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I Am Number Four (2011)
There were nine of us. Three are dead...
Filmmaker(s): D. J. Caruso

A teenage fugitive with an incredible secret races to stay one step ahead of the mysterious forces seeking destroy him in this sci-fi action thriller. With three dead and one on the run, the race to find the elusive Number Four begins. Outwardly normal teen John Smith never gets too comfortable in the same identity, and along with his guardian, Henri, he is constantly moving from town to town. With each passing day, John gains a stronger grasp on his extraordinary new powers, and his bond to the beings that share his fantastic fate grows stronger.

I Am Number Four (2011)

The Bad Guys

I suppose we will have to endure a succession of movies which feature adults pretending to be high school kids. There will be the girl next door falling in forever-love with a supernatural guy, who is threatened.

There is not much here to even watch, much less admire. But I did notice the bad guys.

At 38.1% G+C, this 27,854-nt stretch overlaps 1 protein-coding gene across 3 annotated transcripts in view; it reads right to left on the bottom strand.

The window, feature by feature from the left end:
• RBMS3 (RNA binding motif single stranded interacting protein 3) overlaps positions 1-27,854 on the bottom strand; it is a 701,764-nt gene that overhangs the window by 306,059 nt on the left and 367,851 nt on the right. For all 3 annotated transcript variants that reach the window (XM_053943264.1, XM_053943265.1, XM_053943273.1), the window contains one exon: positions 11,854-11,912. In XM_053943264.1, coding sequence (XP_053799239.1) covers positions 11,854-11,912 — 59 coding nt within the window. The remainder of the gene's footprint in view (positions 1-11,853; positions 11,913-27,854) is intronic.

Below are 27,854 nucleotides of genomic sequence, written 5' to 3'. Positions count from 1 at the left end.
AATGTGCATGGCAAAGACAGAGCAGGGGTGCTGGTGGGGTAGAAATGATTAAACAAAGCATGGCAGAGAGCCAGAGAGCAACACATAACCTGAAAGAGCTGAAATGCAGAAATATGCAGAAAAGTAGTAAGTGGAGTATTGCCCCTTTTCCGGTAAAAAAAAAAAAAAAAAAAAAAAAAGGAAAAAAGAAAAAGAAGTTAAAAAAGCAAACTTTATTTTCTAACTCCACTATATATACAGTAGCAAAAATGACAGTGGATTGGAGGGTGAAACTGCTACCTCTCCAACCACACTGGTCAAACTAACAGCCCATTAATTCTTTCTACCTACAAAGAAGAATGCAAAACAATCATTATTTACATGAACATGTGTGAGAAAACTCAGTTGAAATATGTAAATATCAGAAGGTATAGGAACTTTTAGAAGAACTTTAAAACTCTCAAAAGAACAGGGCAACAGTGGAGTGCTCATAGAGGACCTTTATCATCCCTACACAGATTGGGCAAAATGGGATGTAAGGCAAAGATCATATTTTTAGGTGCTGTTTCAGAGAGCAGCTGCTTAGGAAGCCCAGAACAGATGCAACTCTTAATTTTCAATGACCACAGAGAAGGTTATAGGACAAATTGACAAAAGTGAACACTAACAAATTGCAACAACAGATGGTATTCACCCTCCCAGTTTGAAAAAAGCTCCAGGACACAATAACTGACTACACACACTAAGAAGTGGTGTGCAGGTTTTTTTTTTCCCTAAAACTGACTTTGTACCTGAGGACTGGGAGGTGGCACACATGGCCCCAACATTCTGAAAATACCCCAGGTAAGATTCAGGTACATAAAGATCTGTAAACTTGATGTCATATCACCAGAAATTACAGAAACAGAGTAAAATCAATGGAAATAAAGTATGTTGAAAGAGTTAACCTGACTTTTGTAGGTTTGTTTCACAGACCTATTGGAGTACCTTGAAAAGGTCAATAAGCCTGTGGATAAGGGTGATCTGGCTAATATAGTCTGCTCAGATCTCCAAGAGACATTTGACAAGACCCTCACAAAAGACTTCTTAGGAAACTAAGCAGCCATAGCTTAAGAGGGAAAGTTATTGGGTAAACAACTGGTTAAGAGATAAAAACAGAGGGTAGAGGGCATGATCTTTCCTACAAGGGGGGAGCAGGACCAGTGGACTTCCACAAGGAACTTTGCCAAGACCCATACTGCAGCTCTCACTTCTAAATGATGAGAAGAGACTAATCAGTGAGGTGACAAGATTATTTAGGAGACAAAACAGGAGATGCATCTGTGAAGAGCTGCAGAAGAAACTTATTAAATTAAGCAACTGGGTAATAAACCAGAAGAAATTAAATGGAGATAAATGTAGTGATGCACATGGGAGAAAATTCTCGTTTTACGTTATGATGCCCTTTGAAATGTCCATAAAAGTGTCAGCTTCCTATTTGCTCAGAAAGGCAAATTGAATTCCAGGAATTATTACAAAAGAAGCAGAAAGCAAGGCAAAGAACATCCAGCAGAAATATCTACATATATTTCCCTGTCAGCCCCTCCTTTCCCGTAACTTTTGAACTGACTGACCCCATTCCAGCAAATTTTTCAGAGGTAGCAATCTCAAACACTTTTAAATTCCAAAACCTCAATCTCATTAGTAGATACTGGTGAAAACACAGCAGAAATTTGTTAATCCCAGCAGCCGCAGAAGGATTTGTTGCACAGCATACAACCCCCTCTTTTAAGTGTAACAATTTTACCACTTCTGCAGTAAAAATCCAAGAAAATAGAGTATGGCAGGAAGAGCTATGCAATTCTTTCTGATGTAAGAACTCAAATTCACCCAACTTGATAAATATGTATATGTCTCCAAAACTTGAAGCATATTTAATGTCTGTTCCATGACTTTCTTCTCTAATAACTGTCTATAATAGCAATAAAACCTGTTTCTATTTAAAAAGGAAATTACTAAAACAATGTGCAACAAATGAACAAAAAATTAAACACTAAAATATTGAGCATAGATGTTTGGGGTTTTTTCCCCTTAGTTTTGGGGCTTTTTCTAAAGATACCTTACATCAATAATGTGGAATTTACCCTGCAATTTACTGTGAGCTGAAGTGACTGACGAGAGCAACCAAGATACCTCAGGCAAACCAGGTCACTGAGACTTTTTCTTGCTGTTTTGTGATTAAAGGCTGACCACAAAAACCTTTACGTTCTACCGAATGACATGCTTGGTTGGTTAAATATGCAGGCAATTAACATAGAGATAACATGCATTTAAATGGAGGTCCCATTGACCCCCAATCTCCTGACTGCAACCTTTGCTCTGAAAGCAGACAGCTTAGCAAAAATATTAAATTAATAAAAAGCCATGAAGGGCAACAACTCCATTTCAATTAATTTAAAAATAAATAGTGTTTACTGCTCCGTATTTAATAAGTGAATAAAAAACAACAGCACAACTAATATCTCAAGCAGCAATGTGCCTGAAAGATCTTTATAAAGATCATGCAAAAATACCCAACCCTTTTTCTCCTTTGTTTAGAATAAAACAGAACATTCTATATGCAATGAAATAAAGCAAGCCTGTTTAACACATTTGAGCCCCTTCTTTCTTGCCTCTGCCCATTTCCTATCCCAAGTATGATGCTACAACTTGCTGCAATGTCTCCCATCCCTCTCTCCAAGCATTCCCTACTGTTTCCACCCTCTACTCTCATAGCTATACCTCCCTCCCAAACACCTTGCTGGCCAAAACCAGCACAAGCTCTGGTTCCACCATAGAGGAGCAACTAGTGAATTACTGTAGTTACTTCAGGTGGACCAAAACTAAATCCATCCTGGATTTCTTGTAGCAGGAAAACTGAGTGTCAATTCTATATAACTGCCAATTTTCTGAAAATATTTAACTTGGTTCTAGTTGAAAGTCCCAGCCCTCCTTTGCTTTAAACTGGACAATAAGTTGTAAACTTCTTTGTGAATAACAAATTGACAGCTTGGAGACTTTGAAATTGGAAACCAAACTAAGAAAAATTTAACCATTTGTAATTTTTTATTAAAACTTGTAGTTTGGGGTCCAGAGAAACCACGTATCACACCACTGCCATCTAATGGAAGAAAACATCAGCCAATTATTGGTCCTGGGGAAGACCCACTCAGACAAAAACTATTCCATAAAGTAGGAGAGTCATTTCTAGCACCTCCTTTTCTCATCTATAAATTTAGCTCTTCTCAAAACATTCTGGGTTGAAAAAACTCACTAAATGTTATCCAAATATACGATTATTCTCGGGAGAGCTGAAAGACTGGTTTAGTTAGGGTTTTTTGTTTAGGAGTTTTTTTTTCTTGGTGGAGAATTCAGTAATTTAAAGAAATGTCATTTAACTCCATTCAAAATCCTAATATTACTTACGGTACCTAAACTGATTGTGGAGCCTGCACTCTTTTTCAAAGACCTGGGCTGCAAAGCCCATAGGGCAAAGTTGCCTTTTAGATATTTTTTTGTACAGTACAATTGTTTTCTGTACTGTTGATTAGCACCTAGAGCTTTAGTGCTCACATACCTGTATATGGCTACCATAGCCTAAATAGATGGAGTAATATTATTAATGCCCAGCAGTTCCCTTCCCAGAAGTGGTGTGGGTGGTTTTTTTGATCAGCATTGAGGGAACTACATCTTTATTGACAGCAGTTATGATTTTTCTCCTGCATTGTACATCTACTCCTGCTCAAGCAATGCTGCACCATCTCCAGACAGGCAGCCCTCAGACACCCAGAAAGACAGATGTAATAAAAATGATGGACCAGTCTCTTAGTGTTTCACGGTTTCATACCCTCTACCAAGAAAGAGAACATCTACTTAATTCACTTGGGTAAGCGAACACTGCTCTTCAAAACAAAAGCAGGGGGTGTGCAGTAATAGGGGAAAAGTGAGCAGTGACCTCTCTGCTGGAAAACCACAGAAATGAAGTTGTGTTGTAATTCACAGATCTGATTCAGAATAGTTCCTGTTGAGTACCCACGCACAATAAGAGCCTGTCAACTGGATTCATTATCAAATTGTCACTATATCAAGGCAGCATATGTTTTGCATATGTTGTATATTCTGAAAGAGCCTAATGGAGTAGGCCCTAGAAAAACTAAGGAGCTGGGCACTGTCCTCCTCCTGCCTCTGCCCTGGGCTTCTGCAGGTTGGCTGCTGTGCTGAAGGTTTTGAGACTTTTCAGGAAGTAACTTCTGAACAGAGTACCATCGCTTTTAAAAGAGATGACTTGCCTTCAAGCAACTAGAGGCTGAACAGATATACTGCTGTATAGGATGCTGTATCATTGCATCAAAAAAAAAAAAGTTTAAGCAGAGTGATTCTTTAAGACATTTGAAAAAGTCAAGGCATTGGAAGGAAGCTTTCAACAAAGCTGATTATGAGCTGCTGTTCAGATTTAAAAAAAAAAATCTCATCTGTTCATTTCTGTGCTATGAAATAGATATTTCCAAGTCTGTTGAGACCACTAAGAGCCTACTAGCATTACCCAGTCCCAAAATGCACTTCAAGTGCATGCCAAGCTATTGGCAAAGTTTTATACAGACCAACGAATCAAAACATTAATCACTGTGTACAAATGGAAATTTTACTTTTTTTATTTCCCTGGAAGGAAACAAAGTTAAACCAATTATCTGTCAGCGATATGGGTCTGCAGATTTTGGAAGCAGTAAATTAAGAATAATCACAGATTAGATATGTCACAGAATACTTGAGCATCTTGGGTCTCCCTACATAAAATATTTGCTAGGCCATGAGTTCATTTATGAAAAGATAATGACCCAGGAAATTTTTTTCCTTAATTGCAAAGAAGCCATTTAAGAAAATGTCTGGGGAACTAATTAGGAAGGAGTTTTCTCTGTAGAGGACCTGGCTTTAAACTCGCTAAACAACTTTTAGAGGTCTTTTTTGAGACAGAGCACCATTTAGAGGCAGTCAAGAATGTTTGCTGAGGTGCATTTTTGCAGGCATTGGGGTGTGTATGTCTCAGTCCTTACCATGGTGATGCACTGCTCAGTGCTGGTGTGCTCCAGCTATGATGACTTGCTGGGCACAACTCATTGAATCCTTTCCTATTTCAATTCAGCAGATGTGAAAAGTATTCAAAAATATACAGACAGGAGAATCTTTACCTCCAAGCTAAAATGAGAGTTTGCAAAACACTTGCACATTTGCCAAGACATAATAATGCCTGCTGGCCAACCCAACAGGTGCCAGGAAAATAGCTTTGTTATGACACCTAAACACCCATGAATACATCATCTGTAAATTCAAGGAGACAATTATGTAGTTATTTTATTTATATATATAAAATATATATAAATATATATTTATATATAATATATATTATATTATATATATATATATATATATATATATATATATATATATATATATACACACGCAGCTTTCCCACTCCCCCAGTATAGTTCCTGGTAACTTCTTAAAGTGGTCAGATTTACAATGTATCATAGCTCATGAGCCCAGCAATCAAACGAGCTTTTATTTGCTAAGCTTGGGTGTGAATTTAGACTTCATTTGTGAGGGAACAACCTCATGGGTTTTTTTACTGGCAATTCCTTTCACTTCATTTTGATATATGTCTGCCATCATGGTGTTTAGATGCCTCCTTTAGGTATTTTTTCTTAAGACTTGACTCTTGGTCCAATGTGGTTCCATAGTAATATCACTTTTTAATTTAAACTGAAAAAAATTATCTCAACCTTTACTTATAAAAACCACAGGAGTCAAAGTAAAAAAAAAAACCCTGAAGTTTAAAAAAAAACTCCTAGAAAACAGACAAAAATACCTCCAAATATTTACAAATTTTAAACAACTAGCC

You know, there are villain consultants, and I??????ll bet the community who put this together used one or two.

There are only a few characteristics: Jagged tattoos on shaved heads, thin lips with shark??????s teeth, burly bodies clad in long leather. Some gills are tossed in to indicate a separate race, but not too separate. At any rate, the gills are not part of the threatening costume.

The film was so slow and so bereft of a full cosmology, I saw myself filling in the cosmology of movie semiotics. It amazes me how much of this is accidental. What impressed me was the bad guys.

Skinhead archetypes, with impressive accouterments. The snarling pointy teeth and speech patterns have been carefully developed from something that I think comes from the hillbilly bully, a galoot. The big leather coats is an accident of film, I believe where surplus flight jackets and motorcycles were sold in the same place in California after WWII. So the idea of tough motorcycle rebel was bound into leather costuming. Both of these are directly cinematic.

But it is the engineering of the tattoos that is the wonder. This is a fashion that evolves quickly with local fads spreading by human to human impression. Oddly, each human can make only one statement, and live with it for the rest of his/her life. Collectively, the barbed swirl has somehow evolved as a statement of dangerous macho, directly from Maori warrior to Special Ops wannabees.

We see it here, the assembled costume, and know these are the worst of the worst.

Posted in 2011

Ted’s Evaluation — 1 of 3: You can find something better to do with this part of your life.


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